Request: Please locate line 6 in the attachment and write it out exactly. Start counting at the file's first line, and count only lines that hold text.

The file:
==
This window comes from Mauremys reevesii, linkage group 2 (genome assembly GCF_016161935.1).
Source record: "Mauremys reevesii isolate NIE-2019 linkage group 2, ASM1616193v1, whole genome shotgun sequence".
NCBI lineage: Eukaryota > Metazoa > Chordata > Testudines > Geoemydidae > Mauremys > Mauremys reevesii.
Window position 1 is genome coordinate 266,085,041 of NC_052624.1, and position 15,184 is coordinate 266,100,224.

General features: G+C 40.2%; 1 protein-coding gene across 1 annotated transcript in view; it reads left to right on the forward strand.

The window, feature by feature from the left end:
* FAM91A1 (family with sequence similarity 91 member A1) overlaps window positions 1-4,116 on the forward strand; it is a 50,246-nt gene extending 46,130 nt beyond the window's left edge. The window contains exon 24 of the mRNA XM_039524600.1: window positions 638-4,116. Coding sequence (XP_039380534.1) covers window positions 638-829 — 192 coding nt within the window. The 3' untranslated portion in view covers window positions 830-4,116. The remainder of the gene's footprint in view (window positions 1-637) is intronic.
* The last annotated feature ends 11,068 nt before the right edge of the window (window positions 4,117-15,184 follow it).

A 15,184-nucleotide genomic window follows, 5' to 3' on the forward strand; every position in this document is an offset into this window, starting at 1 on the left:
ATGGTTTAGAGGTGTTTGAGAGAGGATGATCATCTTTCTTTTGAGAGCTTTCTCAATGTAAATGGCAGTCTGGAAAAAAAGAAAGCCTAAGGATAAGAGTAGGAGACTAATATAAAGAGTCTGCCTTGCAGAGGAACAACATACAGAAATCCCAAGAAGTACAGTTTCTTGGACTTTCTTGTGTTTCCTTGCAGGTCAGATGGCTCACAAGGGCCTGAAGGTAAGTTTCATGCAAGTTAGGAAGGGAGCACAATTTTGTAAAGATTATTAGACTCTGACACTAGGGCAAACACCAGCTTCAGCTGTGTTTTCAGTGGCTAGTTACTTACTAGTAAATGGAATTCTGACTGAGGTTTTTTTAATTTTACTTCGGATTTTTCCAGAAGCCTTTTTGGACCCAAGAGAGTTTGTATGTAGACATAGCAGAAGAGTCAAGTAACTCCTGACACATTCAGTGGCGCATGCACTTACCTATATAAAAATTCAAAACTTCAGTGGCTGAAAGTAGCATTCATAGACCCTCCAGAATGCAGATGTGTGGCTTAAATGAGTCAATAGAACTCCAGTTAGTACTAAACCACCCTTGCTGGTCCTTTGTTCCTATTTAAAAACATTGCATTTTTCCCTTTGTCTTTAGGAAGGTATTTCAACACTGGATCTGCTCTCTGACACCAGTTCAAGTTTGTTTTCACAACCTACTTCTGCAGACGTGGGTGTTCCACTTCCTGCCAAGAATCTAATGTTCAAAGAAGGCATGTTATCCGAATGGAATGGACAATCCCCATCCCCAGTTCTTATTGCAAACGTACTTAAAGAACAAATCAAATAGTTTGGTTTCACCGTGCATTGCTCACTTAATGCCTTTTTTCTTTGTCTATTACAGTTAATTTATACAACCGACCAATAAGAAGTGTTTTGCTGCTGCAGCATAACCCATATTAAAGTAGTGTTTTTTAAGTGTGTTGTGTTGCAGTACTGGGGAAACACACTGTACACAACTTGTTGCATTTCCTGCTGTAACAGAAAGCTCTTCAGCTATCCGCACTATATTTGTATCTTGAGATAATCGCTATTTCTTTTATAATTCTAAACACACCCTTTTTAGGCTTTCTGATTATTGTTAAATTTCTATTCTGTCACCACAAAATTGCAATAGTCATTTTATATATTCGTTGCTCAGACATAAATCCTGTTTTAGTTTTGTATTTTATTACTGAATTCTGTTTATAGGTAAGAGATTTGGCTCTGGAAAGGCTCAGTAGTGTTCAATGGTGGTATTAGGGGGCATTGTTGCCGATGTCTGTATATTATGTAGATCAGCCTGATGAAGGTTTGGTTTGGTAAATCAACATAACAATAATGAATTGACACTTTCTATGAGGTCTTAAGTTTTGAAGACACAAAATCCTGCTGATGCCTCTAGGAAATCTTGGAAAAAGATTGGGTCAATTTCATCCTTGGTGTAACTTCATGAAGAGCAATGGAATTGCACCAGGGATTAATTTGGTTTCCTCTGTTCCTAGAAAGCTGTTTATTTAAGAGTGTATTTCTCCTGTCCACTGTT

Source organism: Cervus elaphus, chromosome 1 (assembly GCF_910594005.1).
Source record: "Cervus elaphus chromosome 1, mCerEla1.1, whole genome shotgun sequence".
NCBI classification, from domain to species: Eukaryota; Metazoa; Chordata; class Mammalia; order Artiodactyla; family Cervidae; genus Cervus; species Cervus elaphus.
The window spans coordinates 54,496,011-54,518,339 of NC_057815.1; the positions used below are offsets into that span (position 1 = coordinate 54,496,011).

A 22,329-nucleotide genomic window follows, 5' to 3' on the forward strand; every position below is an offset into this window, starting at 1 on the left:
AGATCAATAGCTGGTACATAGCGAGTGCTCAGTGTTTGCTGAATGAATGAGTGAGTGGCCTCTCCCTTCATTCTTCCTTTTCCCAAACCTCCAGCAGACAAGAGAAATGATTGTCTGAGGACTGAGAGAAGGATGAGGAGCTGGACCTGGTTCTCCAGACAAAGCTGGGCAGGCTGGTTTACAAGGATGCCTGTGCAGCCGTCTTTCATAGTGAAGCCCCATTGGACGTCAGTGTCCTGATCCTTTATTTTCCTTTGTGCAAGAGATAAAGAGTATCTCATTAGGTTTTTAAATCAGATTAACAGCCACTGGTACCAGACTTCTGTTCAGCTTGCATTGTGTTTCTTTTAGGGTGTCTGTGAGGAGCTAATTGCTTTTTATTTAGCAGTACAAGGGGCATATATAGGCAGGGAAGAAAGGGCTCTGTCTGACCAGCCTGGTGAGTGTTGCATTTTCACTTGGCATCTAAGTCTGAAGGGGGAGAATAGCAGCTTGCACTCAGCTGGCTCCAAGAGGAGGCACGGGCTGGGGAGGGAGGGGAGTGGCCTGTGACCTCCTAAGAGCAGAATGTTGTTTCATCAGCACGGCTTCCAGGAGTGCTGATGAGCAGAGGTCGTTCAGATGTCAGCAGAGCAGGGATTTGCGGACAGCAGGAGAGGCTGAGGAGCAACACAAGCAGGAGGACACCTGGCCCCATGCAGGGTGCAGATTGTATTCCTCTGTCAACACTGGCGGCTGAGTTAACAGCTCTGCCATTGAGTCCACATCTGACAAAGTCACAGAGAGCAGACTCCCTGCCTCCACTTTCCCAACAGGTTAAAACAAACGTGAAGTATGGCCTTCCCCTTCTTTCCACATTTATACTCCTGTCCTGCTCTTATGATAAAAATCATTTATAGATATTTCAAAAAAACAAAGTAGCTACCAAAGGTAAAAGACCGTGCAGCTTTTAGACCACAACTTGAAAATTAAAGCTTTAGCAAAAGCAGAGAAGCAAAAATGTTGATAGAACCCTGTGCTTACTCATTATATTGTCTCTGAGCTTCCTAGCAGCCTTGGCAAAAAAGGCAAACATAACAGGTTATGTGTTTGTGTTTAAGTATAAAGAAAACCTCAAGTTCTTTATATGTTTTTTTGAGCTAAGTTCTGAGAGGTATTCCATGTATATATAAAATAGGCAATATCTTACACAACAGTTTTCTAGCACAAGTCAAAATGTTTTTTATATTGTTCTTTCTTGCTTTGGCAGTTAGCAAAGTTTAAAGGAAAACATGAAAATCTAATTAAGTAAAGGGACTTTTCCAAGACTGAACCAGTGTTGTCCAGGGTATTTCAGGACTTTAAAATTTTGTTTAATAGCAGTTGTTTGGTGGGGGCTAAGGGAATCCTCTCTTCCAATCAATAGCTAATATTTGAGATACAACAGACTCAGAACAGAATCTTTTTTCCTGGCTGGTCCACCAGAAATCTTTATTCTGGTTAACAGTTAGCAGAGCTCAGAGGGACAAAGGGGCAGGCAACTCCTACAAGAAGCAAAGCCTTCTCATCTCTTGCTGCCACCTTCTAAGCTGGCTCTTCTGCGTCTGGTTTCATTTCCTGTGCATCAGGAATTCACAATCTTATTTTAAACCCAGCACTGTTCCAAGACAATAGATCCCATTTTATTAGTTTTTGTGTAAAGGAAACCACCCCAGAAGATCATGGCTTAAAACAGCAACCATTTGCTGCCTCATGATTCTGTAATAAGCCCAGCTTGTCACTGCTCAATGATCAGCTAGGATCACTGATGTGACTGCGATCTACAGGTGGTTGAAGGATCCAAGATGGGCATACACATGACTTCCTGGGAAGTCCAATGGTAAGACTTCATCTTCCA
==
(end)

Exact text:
The window, feature by feature from the left end: